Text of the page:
A: If you are being defamed and it is hurting your reputation, you have grounds for a civil action. This guy sounds like a nut, and maybe when he gasses on about you everyone thinks, “He sounds obsessed and crazy.” But there are also going to be people who believe his slander. Gather as much specific evidence as you can documenting that he repeatedly has lied about you to people in your industry, and take it to a lawyer. It could be that a cease and desist letter will work wonders. Maybe with the lawyer, in lieu of your filing suit, you can craft a way for this guy to clarify that his previous remarks about you were baseless and that he must issue an apology.
Q. Gracious Host, Ungracious Guest: My husband and I are huge college football fans in the Midwest, and we like to attend three or four home football games of our favorite team every season. But our former small college town often runs out of hotel rooms, and one gracious close friend of mine, “Sam,” opened his beautiful home and spacious guest suite to us two weekends ago. My husband was reluctant because of one reason: my dear friend and his male partner share this home. We brought him a host gift, my husband was happy to pay for Sam’s dinner that evening to thank him for his hospitality and we loved our one-night stay. My husband was the perfect guest at breakfast the next morning, even helping with the dishes. But although not visible, my husband was uncomfortable and disapproving. Another game is around the corner, and I’d love for us to stay with Sam again. (He’s happily offered.) Is it OK to stay at someone’s house or accept their hospitality even if you aren’t approving of their lifestyle? I have no issue with Sam or the happiness he’s found with his partner.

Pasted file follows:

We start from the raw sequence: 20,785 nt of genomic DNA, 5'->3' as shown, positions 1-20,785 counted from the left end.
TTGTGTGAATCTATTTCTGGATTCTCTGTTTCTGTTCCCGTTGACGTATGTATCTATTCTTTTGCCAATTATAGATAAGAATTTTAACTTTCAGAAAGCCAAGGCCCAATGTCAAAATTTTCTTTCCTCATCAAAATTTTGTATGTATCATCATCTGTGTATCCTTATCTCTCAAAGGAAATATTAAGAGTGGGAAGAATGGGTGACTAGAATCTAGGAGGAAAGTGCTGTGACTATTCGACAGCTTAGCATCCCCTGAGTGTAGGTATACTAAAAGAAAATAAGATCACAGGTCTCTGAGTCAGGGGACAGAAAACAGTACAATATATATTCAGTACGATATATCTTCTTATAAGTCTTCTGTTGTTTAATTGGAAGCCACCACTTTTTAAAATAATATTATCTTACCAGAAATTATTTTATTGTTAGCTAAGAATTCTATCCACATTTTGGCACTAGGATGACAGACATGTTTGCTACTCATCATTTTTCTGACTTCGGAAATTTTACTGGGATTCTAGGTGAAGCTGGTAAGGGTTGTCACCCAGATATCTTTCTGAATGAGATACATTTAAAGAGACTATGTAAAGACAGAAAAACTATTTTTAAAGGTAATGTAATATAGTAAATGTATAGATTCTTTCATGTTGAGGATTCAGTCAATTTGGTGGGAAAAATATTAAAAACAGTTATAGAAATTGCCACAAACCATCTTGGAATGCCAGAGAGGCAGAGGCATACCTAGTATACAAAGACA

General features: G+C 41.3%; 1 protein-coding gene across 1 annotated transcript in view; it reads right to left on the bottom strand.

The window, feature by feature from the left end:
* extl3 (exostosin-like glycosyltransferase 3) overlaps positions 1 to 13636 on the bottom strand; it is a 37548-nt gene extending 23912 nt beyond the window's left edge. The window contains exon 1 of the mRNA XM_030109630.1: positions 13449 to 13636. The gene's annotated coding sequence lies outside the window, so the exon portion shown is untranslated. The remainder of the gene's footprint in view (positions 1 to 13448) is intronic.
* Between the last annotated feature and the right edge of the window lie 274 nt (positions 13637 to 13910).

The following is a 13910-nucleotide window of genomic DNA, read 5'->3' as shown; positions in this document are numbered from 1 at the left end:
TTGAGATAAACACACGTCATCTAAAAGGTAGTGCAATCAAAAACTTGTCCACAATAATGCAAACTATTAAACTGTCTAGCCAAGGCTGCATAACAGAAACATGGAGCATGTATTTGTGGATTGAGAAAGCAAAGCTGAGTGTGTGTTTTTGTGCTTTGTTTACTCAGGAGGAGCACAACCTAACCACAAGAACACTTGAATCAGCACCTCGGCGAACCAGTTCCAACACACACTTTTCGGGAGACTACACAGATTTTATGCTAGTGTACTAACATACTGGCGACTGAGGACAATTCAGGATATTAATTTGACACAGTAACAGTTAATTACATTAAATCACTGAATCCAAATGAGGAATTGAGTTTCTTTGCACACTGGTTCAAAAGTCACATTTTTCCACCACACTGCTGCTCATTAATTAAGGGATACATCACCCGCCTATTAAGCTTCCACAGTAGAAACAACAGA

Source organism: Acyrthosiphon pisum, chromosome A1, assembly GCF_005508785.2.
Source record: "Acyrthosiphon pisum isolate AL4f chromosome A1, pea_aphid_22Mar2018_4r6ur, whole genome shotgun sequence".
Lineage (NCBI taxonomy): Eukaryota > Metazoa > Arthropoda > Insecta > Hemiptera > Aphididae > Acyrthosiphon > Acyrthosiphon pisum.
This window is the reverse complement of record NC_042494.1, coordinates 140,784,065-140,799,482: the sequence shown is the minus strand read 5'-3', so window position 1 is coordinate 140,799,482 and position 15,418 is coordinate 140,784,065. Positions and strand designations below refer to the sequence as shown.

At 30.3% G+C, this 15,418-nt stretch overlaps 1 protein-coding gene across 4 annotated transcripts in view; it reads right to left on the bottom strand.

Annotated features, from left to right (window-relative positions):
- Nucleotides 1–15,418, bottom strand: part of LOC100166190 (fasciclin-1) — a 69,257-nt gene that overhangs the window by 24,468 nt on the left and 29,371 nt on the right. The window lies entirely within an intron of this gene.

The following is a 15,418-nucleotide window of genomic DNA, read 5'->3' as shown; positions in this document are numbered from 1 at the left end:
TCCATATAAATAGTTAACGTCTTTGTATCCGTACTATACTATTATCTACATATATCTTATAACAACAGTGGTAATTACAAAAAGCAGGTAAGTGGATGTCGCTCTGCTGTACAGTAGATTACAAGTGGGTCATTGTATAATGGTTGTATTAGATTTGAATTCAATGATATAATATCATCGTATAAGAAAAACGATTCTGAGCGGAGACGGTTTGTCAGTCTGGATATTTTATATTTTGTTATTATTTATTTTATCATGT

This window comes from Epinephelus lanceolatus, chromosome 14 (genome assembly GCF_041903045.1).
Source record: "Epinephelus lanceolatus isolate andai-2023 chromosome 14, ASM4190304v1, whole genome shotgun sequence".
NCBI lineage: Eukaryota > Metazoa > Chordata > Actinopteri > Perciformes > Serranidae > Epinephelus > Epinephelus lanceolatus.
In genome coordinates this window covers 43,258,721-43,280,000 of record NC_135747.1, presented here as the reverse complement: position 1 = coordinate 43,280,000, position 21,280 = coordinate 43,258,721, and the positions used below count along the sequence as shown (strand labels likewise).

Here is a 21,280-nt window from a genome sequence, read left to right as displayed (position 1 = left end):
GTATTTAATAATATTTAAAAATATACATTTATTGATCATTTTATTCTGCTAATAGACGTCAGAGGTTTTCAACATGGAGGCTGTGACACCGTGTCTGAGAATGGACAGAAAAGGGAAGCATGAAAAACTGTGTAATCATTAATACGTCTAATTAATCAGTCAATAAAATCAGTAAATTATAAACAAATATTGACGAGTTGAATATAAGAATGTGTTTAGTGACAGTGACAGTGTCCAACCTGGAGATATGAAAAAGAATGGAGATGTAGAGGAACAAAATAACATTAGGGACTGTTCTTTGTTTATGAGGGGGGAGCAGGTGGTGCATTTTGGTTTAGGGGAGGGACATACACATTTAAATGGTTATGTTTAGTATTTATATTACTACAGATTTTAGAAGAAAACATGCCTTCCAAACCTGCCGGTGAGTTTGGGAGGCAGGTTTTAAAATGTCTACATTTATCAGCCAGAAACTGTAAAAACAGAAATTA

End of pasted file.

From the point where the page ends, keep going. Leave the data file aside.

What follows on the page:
A: I’m trying to identify the source of your husband’s discomfort. Is it that he thinks your friend Sam should be heterosexual? Does your husband understand anything about sexual orientation? You say your husband was the perfect guest, so much so that your good friend Sam has invited you over again. So the issue isn’t with your husband’s behavior. I think this letter is more about your marriage. You have a dear friend who is gay, he has found a lovely partner, and you are thrilled for them both. Your own partner, however, thinks this is a “lifestyle,” one which he disapproves of. I would think that would make you uncomfortable about bringing your husband to Sam’s.
Q. Re: Slandering Friend of an Ex: If this friend of the ex isn’t self-employed but works for a firm then his comments and actions may be implicated to the firm. If a C&D letter to him directly doesn’t work, have one sent to his employer. No employer is going to want to be liable for a trash-talking employee.
A: Thanks—great point. I agree the letter writer should consult a lawyer, one who knows how to cover all these bases and get this resolved.